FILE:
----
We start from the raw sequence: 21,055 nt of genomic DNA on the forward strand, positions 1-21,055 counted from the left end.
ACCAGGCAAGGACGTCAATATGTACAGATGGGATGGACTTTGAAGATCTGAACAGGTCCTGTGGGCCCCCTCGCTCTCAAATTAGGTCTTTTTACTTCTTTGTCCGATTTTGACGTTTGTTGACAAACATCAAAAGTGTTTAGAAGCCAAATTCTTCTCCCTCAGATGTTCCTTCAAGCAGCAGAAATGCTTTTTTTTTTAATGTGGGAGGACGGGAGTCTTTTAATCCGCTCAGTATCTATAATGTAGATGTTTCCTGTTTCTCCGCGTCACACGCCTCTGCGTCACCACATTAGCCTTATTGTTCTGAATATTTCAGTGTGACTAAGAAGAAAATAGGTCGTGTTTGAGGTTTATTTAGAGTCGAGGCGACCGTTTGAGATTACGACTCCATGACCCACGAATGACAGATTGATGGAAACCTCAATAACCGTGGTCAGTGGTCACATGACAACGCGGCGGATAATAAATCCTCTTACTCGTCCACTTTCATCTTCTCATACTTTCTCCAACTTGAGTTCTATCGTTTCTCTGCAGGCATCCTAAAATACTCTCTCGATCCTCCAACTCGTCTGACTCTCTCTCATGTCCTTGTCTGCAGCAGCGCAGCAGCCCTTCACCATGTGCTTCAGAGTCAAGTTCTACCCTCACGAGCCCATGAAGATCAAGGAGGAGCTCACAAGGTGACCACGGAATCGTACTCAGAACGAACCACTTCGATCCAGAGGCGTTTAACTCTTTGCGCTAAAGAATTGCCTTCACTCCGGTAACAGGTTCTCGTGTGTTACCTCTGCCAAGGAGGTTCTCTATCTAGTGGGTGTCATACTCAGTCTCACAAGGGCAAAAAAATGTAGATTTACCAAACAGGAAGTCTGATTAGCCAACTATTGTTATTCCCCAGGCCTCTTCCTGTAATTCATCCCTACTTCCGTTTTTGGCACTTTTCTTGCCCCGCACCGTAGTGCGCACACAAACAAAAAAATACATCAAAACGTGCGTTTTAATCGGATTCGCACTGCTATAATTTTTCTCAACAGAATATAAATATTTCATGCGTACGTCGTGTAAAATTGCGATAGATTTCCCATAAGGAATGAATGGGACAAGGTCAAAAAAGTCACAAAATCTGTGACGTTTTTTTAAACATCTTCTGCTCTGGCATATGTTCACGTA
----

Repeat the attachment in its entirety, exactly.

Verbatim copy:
We start from the raw sequence: 21,055 nt of genomic DNA on the forward strand, positions 1-21,055 counted from the left end.
ACCAGGCAAGGACGTCAATATGTACAGATGGGATGGACTTTGAAGATCTGAACAGGTCCTGTGGGCCCCCTCGCTCTCAAATTAGGTCTTTTTACTTCTTTGTCCGATTTTGACGTTTGTTGACAAACATCAAAAGTGTTTAGAAGCCAAATTCTTCTCCCTCAGATGTTCCTTCAAGCAGCAGAAATGCTTTTTTTTTTAATGTGGGAGGACGGGAGTCTTTTAATCCGCTCAGTATCTATAATGTAGATGTTTCCTGTTTCTCCGCGTCACACGCCTCTGCGTCACCACATTAGCCTTATTGTTCTGAATATTTCAGTGTGACTAAGAAGAAAATAGGTCGTGTTTGAGGTTTATTTAGAGTCGAGGCGACCGTTTGAGATTACGACTCCATGACCCACGAATGACAGATTGATGGAAACCTCAATAACCGTGGTCAGTGGTCACATGACAACGCGGCGGATAATAAATCCTCTTACTCGTCCACTTTCATCTTCTCATACTTTCTCCAACTTGAGTTCTATCGTTTCTCTGCAGGCATCCTAAAATACTCTCTCGATCCTCCAACTCGTCTGACTCTCTCTCATGTCCTTGTCTGCAGCAGCGCAGCAGCCCTTCACCATGTGCTTCAGAGTCAAGTTCTACCCTCACGAGCCCATGAAGATCAAGGAGGAGCTCACAAGGTGACCACGGAATCGTACTCAGAACGAACCACTTCGATCCAGAGGCGTTTAACTCTTTGCGCTAAAGAATTGCCTTCACTCCGGTAACAGGTTCTCGTGTGTTACCTCTGCCAAGGAGGTTCTCTATCTAGTGGGTGTCATACTCAGTCTCACAAGGGCAAAAAAATGTAGATTTACCAAACAGGAAGTCTGATTAGCCAACTATTGTTATTCCCCAGGCCTCTTCCTGTAATTCATCCCTACTTCCGTTTTTGGCACTTTTCTTGCCCCGCACCGTAGTGCGCACACAAACAAAAAAATACATCAAAACGTGCGTTTTAATCGGATTCGCACTGCTATAATTTTTCTCAACAGAATATAAATATTTCATGCGTACGTCGTGTAAAATTGCGATAGATTTCCCATAAGGAATGAATGGGACAAGGTCAAAAAAGTCACAAAATCTGTGACGTTTTTTTAAACATCTTCTGCTCTGGCATATGTTCACGTA